Three articles this week have given me a better understanding of open pedagogy and digital redlining. Prior to this, my understanding of these contents was vague, because in the past we rarely had access to knowledge from the web, we learned it from textbooks. I was never told that these things were important. After I finished reading these articles, it deepened my understanding of the previous articles that were relevant. It turns out that teaching online is more difficult and there are more factors to consider than teaching in the class with textbooks.
Some students they work part-time to earn money for college. However, textbooks are not included in the tuition, but a lot of textbooks can be very expensive, students can’t afford all of the textbooks. However, open pedagogy not only saves students money on the trip to class, it also saves on textbooks. Students can browse the text and what they need to know directly on the Internet or download it to their computers.
The second article talks about the digital redlining. It says that the government dictates the scope of our search.They put up a wall to block content that is violent or inappropriate for the corresponding grade, which makes it automatic for students to filter when they search using the school network. The search was narrowed down in order to allow students to learn what they were supposed to learn, so that they could search with direct and effective. They let students search the web for things that the government wants them to see. It’s like a variety show on TV, where in order to build a character’s character and make the audience think he’s funny, they purposely put funny clips of that person on a reality show. Because the media wants the audience to think he’s just a funny guy, they cut out other clips of him later that don’t fit this person’s setup. So, the things we see is what other people want us to see. I think that’s pretty humane. Although it will limit the students’ intake of knowledge, it will allow them to search very effectively for what they need to learn. When they want to go further later. They can continue to search and students should read the right things at the right age.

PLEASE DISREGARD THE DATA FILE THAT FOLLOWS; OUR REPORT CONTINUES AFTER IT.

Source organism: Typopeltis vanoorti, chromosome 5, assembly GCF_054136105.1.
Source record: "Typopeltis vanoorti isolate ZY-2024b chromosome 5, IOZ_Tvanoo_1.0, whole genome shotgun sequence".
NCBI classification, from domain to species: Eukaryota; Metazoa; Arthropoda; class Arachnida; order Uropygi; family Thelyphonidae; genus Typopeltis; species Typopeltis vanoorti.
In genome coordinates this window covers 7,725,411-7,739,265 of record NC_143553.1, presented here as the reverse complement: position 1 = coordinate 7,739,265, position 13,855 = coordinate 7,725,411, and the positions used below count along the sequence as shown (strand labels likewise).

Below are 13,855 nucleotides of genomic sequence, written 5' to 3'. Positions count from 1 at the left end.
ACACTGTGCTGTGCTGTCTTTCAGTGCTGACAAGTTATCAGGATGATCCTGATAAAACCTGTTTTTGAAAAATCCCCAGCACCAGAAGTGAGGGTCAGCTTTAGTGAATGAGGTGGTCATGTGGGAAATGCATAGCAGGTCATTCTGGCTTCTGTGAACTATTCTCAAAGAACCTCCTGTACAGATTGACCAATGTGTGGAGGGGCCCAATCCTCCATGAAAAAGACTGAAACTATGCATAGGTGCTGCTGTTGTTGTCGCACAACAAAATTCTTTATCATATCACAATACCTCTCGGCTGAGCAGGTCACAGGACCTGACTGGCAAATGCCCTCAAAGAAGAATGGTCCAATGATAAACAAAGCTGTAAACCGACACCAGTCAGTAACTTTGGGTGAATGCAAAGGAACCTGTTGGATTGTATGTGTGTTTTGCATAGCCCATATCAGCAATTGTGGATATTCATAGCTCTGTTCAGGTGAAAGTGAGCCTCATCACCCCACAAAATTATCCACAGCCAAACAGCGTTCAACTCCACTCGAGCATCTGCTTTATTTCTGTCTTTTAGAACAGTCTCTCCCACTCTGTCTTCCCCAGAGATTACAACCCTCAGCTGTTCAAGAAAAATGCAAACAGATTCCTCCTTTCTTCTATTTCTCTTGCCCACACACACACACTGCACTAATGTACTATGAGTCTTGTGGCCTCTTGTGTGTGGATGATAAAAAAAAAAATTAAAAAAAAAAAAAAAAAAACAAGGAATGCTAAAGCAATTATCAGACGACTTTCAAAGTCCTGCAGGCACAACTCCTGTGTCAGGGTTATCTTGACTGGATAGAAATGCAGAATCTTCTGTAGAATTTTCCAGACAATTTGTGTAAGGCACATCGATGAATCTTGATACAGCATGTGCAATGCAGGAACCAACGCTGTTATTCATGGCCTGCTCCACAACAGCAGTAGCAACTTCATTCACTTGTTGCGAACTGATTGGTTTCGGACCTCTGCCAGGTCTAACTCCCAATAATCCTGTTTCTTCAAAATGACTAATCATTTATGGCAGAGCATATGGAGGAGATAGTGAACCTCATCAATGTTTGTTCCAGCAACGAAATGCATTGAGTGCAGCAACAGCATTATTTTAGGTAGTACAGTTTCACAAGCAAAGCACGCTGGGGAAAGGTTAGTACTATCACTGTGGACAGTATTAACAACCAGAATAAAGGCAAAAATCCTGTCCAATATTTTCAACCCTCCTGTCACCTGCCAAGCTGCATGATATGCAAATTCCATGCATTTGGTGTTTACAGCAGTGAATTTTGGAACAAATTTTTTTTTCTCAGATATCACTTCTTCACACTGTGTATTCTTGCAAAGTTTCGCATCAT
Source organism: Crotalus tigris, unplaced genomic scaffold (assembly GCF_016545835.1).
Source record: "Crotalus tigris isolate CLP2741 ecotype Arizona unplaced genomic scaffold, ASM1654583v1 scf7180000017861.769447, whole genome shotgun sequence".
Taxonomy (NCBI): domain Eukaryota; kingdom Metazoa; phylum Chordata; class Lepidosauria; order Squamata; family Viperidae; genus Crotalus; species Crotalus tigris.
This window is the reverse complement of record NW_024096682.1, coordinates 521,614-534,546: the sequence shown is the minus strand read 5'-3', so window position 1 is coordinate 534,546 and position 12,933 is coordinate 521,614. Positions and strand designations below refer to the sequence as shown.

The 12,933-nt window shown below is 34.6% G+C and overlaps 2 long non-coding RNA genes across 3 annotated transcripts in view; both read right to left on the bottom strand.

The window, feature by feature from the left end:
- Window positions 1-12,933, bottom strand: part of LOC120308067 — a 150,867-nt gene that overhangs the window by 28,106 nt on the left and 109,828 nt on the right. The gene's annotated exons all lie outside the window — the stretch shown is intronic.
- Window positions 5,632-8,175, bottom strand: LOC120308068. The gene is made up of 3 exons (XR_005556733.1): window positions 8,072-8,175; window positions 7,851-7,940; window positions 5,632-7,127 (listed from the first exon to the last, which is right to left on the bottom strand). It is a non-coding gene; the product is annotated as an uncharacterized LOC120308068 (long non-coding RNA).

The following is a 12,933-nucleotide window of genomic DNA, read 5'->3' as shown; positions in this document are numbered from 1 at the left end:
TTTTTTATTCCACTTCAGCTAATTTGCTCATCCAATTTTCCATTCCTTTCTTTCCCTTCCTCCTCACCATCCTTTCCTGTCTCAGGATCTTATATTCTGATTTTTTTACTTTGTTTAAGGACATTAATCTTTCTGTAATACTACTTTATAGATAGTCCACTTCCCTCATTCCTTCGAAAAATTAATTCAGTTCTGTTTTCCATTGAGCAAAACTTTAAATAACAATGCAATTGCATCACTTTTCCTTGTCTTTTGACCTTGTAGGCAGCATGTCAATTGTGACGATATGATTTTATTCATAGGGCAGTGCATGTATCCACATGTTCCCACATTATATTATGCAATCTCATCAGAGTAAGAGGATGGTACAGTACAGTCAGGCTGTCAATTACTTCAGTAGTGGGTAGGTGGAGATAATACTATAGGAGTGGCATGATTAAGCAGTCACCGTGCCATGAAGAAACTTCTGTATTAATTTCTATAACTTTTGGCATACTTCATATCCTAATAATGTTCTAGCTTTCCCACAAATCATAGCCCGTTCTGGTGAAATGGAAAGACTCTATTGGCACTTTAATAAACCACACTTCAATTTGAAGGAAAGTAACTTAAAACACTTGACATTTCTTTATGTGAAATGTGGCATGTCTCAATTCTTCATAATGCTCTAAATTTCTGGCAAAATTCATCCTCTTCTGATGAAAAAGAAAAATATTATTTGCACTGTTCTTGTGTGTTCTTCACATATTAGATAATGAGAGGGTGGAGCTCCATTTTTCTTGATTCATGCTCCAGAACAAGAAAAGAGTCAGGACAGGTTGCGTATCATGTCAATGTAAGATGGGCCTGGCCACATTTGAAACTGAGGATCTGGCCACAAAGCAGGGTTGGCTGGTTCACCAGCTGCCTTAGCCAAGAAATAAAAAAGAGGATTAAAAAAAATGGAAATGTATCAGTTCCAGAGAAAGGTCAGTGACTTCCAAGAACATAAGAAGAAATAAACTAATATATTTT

Claire Howell Major. (2015). Teaching Online – A Guide to Theory, Research, and Practice. Retrieved from http://ebookcentral.proquest.com/lib/uvic/detail.action?docID=3318874 (pp. 88-105)
Gilliard, C. (2019, November 06). Digital Redlining, Access, and Privacy. Retrieved July 19, 2020, from https://www.commonsense.org/education/articles/digital-redlining-access-and-privacy